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I used IPAddressUtil.isIPv6LiteralAddress (ipAddress) method to validate IPv6, but this method fails for ipv6-address/prefix-length format (format is mentioned in RFC 4291 section 2.3) of IPV6.

Could anyone know any validators which validate " ipv6-address/prefix-length " format?

Legal representations of IPV6

  1. ABCD:EF01:2345:6789:ABCD:EF01:2345:6789
  2. 2001:DB8:0:0:8:800:200C:417A
  3. FF01:0:0:0:0:0:0:101
  4. 0:0:0:0:0:0:0:1
  5. 0:0:0:0:0:0:0:0
  6. 2001:DB8::8:800:200C:417A
  7. FF01::101
  8. ::1
  9. ::
  10. 0:0:0:0:0:0:13.1.68.3
  11. 0:0:0:0:0:FFFF:129.144.52.38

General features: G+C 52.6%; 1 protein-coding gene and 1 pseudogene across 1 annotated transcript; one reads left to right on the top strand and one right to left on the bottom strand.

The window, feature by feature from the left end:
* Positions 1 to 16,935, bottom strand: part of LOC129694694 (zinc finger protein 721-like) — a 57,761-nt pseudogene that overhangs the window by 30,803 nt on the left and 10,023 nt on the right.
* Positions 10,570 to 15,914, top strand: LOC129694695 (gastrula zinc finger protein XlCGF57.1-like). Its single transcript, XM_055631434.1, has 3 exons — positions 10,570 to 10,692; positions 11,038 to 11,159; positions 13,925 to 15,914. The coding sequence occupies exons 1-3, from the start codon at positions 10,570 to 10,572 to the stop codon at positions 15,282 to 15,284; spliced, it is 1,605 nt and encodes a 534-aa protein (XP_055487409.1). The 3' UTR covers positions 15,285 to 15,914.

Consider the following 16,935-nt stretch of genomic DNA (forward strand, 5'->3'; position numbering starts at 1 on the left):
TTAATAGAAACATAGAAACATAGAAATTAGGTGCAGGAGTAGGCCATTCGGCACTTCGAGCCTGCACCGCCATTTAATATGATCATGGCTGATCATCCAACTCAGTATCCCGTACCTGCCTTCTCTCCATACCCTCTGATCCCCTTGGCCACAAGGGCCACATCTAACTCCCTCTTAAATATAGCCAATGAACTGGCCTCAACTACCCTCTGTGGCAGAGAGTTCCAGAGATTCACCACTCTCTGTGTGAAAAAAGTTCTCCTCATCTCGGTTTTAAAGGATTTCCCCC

12. ::13.1.68.3
  13. FFFF:129.144.52.38
  14. 2001:0DB8:0000:CD30:0000:0000:0000:0000/60
  15. 2001:0DB8::CD30:0:0:0:0/60
  16. 2001:0DB8:0:CD30::/60

NOT legal representations of IPV6

  1. 2001:0DB8:0:CD3/60
  2. 2001:0DB8::CD30/60
  3. 2001:0DB8::CD3/60
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Can you give us an example of what you are trying to match? –  Ramhound May 11 '11 at 11:58
    
Sure, please see below ip address, 2001:0DB8:0000:CD30:0000:0000:0000:0000/60 –  Tony May 11 '11 at 11:59
2  
That format is for address prefixes, not addresses. –  EJP May 12 '11 at 0:19

5 Answers 5

You can use the Guava library, specifically using the com.google.common.net.InetAddresses class, calling isInetAddress().

http://guava-libraries.googlecode.com/svn/tags/release09/javadoc/com/google/common/net/InetAddresses.html

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See if this works:

try {
    if (subjectString.matches(
        "(?ix)\\A(?:                                                  # Anchor address\n" +